DoofusOfDeath (636671) | more than 5 years ago | (#27059539)

For years in the astronomical community there's been a debate about whether or not the G-Ring exists in planets.

I think it's pretty obvious that all of our long, hard rockets should thrust towards the solar system's known G-Rings whenever possible. Anything less would be, well, selfish.

Re:Incredible (1)

DoofusOfDeath (636671) | more than 5 years ago | (#27059969)

I'm impressed that I got modded "Redundant" when I had the very first post in the thread.

Re:Incredible (1)

Fluffeh (1273756) | more than 5 years ago | (#27060039)

I'm impressed that I got modded "Redundant" when I had the very first post in the thread.

Look, in my world, that clearly isn't as topsey turvy as your one is, the thread that is indeed redundant is at the bottom of the page, and in no way the "very first post". Sorry to burst your bubble kid, but this is the way the cookie crumbled.

Re:Incredible (0)

Anonymous Coward | more than 5 years ago | (#27061147)

your second comment is also redundant. you're lucky i can't be bothered to login ...

The Name (0)

Anonymous Coward | more than 5 years ago | (#27059595)

I think since it was found in the G Ring it should be know as Saturn's G Spot

I.O.U (1)

x1n933k (966581) | more than 5 years ago | (#27060025)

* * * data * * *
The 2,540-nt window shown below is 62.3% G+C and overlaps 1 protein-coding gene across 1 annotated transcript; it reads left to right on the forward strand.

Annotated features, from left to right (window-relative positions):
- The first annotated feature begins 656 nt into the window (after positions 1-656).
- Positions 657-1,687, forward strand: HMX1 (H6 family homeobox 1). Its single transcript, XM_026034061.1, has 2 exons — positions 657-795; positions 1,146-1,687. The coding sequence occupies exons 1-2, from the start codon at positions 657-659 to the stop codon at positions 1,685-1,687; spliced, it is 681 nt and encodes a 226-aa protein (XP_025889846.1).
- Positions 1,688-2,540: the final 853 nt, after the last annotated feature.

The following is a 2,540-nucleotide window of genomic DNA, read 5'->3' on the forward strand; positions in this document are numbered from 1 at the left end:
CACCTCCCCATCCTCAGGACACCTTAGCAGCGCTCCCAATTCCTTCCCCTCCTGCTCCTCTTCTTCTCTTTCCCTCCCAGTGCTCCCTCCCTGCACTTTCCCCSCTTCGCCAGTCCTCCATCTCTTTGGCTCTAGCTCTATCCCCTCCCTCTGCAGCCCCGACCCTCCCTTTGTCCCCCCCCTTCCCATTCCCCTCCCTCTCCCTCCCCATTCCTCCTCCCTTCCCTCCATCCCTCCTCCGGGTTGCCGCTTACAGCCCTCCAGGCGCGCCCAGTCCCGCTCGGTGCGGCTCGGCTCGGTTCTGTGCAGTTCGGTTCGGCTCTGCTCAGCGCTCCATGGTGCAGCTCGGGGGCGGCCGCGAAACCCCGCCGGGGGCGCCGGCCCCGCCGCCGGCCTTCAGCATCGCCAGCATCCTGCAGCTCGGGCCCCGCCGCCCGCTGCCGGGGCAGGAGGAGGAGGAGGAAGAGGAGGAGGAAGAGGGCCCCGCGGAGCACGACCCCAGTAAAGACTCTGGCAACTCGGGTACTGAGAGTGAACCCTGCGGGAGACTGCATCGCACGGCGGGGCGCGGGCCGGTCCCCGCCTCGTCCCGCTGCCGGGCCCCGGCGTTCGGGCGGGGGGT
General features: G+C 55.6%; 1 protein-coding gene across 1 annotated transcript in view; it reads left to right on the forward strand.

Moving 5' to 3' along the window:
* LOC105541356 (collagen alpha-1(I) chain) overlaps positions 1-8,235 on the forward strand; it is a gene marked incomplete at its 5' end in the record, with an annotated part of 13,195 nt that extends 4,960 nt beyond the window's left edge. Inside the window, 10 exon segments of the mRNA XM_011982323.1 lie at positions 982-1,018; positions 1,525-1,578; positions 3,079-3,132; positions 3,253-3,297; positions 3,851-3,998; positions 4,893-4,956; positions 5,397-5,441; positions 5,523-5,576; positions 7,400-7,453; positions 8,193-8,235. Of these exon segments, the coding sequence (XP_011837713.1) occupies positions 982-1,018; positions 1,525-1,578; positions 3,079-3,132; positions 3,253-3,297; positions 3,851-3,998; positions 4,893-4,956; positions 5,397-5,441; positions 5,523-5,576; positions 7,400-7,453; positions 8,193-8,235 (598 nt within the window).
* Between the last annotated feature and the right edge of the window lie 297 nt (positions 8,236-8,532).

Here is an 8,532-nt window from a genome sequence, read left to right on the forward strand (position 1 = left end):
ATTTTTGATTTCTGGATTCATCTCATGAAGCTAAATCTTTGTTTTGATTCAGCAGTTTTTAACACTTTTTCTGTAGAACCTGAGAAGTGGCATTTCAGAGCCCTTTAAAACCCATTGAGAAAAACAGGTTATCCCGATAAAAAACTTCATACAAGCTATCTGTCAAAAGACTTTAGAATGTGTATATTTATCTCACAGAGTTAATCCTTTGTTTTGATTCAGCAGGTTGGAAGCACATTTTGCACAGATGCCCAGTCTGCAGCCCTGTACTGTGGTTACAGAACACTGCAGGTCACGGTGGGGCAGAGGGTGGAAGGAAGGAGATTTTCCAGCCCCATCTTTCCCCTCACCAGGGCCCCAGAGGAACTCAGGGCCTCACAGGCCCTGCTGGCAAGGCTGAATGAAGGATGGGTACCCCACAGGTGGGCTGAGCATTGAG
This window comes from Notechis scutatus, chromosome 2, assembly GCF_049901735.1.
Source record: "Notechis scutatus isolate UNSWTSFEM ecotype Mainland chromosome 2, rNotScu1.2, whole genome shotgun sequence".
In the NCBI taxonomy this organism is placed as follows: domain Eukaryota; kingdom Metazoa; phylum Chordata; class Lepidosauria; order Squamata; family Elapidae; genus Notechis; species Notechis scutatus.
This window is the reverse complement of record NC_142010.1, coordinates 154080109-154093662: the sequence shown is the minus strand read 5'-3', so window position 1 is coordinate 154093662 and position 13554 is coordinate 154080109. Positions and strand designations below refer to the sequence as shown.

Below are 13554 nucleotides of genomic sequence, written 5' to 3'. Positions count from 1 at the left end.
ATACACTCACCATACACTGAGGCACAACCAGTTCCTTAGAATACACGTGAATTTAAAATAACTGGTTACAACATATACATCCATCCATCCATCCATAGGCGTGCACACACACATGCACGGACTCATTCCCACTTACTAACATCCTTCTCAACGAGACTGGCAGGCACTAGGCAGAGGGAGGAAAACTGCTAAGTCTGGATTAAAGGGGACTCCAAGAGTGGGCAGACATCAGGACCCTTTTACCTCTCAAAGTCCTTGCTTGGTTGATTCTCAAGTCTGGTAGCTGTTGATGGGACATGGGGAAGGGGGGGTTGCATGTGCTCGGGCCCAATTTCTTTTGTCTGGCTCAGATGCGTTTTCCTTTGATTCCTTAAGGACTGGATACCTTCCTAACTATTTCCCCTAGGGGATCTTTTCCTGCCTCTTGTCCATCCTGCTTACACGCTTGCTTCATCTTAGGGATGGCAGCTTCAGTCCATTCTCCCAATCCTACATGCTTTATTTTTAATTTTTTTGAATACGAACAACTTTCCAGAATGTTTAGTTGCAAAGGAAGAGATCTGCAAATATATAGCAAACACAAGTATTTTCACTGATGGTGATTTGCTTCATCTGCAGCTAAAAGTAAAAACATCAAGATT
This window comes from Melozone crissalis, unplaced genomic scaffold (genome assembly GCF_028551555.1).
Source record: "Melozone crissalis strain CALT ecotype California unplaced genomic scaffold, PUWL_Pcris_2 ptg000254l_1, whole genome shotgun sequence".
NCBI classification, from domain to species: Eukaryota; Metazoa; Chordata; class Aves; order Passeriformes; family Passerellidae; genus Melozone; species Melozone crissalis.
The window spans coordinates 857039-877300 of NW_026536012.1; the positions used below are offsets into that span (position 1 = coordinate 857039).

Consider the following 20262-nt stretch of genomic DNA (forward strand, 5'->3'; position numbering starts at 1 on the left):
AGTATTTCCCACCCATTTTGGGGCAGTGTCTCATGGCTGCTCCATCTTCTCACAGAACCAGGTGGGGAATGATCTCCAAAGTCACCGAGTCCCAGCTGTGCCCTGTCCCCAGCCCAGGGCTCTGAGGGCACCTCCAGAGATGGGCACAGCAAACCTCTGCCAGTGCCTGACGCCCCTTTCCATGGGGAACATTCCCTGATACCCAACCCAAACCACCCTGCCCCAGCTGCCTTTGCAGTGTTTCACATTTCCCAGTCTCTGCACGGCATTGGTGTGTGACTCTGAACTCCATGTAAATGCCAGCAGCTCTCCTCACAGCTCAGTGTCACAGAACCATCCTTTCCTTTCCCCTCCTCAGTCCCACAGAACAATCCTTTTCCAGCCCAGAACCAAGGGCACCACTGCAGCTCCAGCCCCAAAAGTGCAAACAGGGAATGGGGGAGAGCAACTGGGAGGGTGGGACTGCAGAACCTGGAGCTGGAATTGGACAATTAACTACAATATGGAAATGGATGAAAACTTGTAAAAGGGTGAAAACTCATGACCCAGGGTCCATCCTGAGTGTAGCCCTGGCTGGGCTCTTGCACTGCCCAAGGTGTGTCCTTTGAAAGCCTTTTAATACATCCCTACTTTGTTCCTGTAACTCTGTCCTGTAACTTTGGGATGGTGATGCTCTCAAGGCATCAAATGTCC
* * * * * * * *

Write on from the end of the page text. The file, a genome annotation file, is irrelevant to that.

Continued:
I.A.U

That's no moon! (1, Funny)

Anonymous Coward | more than 5 years ago | (#27060295)

..wait, on second glance it is.

The g-spot (0)

Anonymous Coward | more than 5 years ago | (#27060963)

...That is no moon.

G-String (0)

emarks (1190825) | more than 5 years ago | (#27061117)

At first glance I read this as "New Moon Found In Saturn's G-String"

Gives a whole new meaning to the moon part..

Johann Sebastian Bach (1)

mudshark (19714) | more than 5 years ago | (#27061437)

Why?

Wait for it...

So when someone asks where the newly discovered moon is, you can answer: "Bach's there, in the G-Ring."

Thanks! I'll be here all week! Tip your servers and avoid the crab Louie like black death!"

Two Words (1)

rossdee (243626) | more than 5 years ago | (#27061527)

Thuktun Flishithy

The G Ring mystery (1)

Goodl (518602) | more than 5 years ago | (#27063855)

Can easily be solved with string theory :-D

...and some fifteen years ago... (1)

SharpFang (651121) | more than 5 years ago | (#27064017)

...my teacher complained when on my astronomy essay I wrote "Saturn has countless moons, from which we have discovered about fifteen so far".

I say... (1)

Muad'Dave (255648) | more than 5 years ago | (#27064275)

I say we call it "Thong", after the Greek goddess of G-[St]ring underwear.